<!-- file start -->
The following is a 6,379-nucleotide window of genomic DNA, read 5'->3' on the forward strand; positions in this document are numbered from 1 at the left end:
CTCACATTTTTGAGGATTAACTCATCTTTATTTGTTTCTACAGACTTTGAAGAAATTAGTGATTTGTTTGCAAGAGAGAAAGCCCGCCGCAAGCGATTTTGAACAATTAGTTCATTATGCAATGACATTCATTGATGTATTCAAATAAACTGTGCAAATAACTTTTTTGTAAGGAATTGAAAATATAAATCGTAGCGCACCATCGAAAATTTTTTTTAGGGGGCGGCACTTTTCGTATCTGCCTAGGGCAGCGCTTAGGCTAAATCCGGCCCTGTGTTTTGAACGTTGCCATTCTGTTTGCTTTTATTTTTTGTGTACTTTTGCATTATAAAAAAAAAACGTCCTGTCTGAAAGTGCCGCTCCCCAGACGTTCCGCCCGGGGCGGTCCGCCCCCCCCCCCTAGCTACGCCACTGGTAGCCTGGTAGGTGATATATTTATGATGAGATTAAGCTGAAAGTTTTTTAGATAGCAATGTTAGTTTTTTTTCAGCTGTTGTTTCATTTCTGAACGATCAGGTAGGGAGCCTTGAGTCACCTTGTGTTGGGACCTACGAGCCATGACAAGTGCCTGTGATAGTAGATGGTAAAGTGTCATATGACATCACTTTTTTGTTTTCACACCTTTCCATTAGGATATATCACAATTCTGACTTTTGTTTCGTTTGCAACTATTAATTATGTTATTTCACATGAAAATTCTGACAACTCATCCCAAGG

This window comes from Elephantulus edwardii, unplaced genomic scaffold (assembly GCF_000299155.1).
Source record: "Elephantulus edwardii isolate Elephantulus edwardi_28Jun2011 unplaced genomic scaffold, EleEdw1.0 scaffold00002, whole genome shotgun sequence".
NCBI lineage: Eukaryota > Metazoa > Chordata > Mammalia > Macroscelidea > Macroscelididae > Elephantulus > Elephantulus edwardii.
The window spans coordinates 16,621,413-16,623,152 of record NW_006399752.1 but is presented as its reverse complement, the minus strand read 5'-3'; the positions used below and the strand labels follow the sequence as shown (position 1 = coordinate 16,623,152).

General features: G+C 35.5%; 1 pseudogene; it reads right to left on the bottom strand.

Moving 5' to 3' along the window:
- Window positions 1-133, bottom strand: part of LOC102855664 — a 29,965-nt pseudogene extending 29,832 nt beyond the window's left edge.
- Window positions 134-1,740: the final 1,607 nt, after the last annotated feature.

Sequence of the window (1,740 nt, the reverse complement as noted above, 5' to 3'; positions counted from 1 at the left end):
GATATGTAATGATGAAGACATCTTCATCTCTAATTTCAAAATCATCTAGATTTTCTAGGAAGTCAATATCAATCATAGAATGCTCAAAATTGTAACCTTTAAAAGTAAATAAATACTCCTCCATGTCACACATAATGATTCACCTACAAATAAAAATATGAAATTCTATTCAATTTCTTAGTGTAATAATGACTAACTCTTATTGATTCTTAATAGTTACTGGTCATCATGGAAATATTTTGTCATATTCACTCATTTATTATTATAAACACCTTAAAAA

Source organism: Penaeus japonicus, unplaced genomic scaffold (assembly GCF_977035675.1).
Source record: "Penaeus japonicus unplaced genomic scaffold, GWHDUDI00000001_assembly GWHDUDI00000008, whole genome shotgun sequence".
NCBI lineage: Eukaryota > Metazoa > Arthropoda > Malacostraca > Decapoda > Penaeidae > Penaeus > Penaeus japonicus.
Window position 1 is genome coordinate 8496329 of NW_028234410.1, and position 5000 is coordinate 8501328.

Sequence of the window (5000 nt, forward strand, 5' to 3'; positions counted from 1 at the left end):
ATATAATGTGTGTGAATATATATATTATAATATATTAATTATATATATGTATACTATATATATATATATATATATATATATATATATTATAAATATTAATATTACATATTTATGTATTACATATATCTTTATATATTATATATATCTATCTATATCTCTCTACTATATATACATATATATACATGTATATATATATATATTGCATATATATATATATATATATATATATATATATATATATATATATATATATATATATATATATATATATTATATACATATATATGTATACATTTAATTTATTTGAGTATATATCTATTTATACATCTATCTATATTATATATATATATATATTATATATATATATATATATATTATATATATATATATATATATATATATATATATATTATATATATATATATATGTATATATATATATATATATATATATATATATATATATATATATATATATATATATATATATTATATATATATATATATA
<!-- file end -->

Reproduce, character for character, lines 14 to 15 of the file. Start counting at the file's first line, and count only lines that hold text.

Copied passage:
Source record: "Penaeus japonicus unplaced genomic scaffold, GWHDUDI00000001_assembly GWHDUDI00000008, whole genome shotgun sequence".
NCBI lineage: Eukaryota > Metazoa > Arthropoda > Malacostraca > Decapoda > Penaeidae > Penaeus > Penaeus japonicus.